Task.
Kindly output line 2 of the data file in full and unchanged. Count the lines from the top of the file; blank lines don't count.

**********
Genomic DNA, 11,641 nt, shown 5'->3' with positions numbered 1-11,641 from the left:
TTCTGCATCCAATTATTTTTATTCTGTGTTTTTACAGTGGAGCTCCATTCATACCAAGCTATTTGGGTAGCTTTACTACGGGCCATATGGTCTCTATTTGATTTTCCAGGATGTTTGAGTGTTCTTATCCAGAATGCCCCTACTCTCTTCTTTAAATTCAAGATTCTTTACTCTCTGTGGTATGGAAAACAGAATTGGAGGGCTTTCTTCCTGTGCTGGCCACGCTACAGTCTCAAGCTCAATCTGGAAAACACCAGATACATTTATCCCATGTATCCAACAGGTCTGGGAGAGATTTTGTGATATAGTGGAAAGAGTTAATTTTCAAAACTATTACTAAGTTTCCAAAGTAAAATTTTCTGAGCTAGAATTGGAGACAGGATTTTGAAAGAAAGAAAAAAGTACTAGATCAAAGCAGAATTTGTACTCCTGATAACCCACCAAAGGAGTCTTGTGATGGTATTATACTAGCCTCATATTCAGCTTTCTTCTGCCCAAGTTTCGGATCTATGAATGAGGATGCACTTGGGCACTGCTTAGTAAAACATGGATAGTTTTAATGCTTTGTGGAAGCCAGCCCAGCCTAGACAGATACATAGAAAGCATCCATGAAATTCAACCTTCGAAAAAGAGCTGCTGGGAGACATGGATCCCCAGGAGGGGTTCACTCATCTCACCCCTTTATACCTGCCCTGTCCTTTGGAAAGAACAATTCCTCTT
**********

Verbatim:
TTCTGCATCCAATTATTTTTATTCTGTGTTTTTACAGTGGAGCTCCATTCATACCAAGCTATTTGGGTAGCTTTACTACGGGCCATATGGTCTCTATTTGATTTTCCAGGATGTTTGAGTGTTCTTATCCAGAATGCCCCTACTCTCTTCTTTAAATTCAAGATTCTTTACTCTCTGTGGTATGGAAAACAGAATTGGAGGGCTTTCTTCCTGTGCTGGCCACGCTACAGTCTCAAGCTCAATCTGGAAAACACCAGATACATTTATCCCATGTATCCAACAGGTCTGGGAGAGATTTTGTGATATAGTGGAAAGAGTTAATTTTCAAAACTATTACTAAGTTTCCAAAGTAAAATTTTCTGAGCTAGAATTGGAGACAGGATTTTGAAAGAAAGAAAAAAGTACTAGATCAAAGCAGAATTTGTACTCCTGATAACCCACCAAAGGAGTCTTGTGATGGTATTATACTAGCCTCATATTCAGCTTTCTTCTGCCCAAGTTTCGGATCTATGAATGAGGATGCACTTGGGCACTGCTTAGTAAAACATGGATAGTTTTAATGCTTTGTGGAAGCCAGCCCAGCCTAGACAGATACATAGAAAGCATCCATGAAATTCAACCTTCGAAAAAGAGCTGCTGGGAGACATGGATCCCCAGGAGGGGTTCACTCATCTCACCCCTTTATACCTGCCCTGTCCTTTGGAAAGAACAATTCCTCTT